The talk was billed as a news conference because reporters were invited, but no public questions were taken after the address. And it was called a message to Trump. It was laid out as a detailed history of American wrongs, from slavery to war to hypocrisy, delivered to an unexpected and unlikely president whom Farrakhan painted as perhaps best able to address such problems.
“America needs to reflect on her sins! And who is bold enough, strong enough to say to America: ‘You have been wrong for a long, long time and it is time now for you to actually see yourself as God sees you!’ This is a final warning to the government and the people of the United States of America. It’s written in the Bible, and I say this to our president: It is written that every knee will bow, and every tongue will confess.”
The fiery talk focused on injustices against African Americans and Muslims and seemed to single out a longtime favorite target of the religious leader: Jews. Running through his story of America, he said Jews were the ones who stopped African Americans’ initial progress. About 40 minutes into the talk, an assistant brought out a large poster of a Jewish star and an advertisement for a decades-old Nation of Islam-published book subtitled “How Jews Gained Control of the Black American Economy.” The poster stood beside Farrakhan for the rest of the talk.
Farrakhan’s comments about Jews, gays and lesbians and white people prompted the Southern Poverty Law Center, which tracks hate and extremist groups, to label the Nation of Islam a hate group. The Nation was formed in Detroit in the 1930s. Its theology entailed, in part, black superiority over whites. But the 84-year-old Farrakhan has also been held up as a civil rights leader by his followers and supporters.
“For black youth, this puts their struggle in perspective — for them to see they are the victims of circumstances,” said Ishmael Muhammad, national assistant minister to Farrakhan. “They can redirect their anger and turn it into something more constructive.”
But nothing and no one were outside Farrakhan’s critique, with targets from Presidents Kennedy, Clinton, Nixon and both Bushes to his fellow African Americans and Muslims as well.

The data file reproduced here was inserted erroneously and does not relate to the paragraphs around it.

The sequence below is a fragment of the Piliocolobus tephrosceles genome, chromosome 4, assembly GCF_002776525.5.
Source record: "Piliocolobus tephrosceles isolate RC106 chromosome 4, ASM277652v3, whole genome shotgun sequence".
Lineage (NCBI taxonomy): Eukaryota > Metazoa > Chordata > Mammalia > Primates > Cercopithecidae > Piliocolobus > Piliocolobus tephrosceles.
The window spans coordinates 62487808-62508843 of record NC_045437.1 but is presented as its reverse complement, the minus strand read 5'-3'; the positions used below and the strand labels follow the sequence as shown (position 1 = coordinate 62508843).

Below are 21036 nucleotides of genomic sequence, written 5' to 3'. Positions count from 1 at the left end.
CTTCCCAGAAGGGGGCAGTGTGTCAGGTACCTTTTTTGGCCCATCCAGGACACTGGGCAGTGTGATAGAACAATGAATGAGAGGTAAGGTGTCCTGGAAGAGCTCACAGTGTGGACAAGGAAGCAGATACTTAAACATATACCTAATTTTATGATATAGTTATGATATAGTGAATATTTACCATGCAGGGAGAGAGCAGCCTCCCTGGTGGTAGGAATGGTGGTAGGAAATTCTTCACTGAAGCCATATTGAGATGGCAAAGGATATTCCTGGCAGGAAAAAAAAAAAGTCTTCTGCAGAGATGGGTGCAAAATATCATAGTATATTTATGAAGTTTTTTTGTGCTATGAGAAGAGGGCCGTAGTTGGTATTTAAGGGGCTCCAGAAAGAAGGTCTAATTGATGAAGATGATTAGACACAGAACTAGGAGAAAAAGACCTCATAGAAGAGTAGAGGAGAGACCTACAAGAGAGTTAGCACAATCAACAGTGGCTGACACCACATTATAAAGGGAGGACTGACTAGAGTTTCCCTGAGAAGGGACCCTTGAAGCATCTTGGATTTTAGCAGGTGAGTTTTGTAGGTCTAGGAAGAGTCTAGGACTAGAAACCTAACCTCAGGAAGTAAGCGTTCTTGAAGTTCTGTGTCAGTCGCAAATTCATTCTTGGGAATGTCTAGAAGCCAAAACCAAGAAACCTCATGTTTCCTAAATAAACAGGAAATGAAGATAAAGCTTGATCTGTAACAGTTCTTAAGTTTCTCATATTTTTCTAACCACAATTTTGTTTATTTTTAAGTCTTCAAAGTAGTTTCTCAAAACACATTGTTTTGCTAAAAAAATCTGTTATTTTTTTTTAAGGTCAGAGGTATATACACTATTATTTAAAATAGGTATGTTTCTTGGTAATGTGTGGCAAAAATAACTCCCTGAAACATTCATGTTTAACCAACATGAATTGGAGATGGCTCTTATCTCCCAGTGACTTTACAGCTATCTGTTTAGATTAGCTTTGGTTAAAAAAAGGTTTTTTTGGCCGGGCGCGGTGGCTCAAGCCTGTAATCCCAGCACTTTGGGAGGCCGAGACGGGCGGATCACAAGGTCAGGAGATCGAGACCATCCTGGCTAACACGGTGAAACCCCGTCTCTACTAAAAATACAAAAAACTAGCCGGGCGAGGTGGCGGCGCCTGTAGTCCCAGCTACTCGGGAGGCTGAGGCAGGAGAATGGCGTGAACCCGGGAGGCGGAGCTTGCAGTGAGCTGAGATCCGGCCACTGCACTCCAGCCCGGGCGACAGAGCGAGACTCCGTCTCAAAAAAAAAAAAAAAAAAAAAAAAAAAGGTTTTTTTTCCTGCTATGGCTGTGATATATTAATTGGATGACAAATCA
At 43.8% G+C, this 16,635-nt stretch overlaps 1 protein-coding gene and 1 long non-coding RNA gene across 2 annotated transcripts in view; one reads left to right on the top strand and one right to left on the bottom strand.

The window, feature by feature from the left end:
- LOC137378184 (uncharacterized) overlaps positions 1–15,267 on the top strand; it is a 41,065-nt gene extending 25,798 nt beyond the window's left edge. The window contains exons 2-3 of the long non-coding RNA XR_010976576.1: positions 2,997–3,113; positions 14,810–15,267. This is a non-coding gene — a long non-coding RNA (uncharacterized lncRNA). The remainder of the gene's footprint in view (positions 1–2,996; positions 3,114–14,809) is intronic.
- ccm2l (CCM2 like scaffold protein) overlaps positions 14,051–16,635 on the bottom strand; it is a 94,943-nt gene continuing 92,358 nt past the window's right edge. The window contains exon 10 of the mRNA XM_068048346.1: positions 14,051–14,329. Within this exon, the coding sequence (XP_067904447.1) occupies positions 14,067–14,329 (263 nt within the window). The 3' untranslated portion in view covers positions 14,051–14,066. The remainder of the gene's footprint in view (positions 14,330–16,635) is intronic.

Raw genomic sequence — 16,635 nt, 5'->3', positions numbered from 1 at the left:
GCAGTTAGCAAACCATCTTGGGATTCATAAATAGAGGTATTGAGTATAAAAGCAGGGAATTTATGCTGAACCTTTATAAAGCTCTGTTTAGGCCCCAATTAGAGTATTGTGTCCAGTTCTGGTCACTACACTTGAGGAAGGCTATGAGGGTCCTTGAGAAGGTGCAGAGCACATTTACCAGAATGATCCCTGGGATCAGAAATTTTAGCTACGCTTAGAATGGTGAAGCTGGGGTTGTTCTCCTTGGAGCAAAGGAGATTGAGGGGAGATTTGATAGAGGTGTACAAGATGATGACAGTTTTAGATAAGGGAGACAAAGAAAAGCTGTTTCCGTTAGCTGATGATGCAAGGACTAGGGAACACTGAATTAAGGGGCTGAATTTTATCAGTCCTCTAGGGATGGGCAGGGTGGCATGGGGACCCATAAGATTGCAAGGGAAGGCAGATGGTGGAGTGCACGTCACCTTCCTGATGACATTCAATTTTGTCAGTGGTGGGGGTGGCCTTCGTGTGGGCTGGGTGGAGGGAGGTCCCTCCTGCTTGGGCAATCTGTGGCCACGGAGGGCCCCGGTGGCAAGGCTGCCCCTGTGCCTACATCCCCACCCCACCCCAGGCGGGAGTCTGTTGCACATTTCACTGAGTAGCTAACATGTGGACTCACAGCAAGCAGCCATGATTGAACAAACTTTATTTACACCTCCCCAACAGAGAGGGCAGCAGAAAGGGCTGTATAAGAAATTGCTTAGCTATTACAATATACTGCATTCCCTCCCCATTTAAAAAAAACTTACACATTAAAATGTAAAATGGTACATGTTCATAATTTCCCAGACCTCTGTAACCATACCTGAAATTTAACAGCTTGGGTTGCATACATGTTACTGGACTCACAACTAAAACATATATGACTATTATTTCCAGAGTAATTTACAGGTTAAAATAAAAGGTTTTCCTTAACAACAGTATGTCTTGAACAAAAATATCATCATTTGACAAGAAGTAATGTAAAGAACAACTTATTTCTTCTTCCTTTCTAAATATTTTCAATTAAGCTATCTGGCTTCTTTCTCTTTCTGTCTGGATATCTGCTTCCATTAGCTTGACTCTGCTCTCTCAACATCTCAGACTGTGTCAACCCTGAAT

Thursday’s talk was “a final call to black people that you must change the way you think and the way you act because the time has arrived for you to do better and be better or suffer the chastisement of God,” he said, prompting many calls from the crowd of “Yessir!”
Trump was the stated audience for Farrakhan’s plea, but he was both hero and villain in the story. He portrayed Trump as a warmonger who “tore up the White House” to eliminate any trace of the country’s first black president. “You hate our shadow,” Farrakhan said.
But time and again Farrakhan seemed to offer a fig leaf to Trump, using a Trump-like worldview suggesting hidden enemies and conspiracies keeping the decent American down.
Americans “expected a man to be like the other presidents. You wanted him to be more presidential. He’s so transparent! Like thieves and robbers who dress in suits and tell lies — you wanted him to be like that. You’re angry because he’s your reflection.”
Later he noted Trump got into a spat with the popular Pope Francis, who criticized then-candidate Trump for promising to build a wall with Mexico to keep immigrants out.
“What kind of a man is [Trump?] That he would argue with a man that every other president of the United States would go to Rome and kiss the ring! But not Donald Trump. The pope says, ‘He’s wrong because he’s building walls.’ But what about the pope himself, Farrakhan asked, noting the wall around the Vatican “that walls you off from the poor!”
After alleging the U.S. government was behind the 9/11 attacks, Farrakhan segued to a shared enemy. “When Trump talks about fake news, he knows what he’s talking about! You say you’re the Fourth Estate, I’d say you’re in a hell of a state. You can’t say what you know is true, unless it passes the muster of your bosses.”
While the Nation of Islam is probably the best-known group of African American Muslims in the United States, according to Pew Research, just 3 percent of U.S.-born black Muslims identify with the Nation. About 45 percent of Muslims who are black say they are either Sunni or don’t identify with any particular Islamic denomination.
To some, Farrakhan’s core message of fighting for black self-empowerment and equality is worth the conspiracy theories and controversy. The crowd was dotted with local African American figures, including former NAACP leader Benjamin Chavis — one of the organizers of the historic Million Man March in 1995 — prominent D.C. Pastor Willie Wilson and others, including Anthony Shahid, a Nation member and St. Louis activist close to the family of Michael Brown, who was killed by police in Ferguson, Mo.
“A lot of what he said, if Martin Luther King were alive today, that’s where he would be,” Chavis said after the talk. “I think sometimes . . . people get emotional when they hear something controversial. You seize on what is controversial without seeing a challenge to not only have the proper ideology, but the proper theology — in terms of repentance, forgiveness. I think people misunderstand him because they try to see him through a sociological lens, but he’s a theologian.”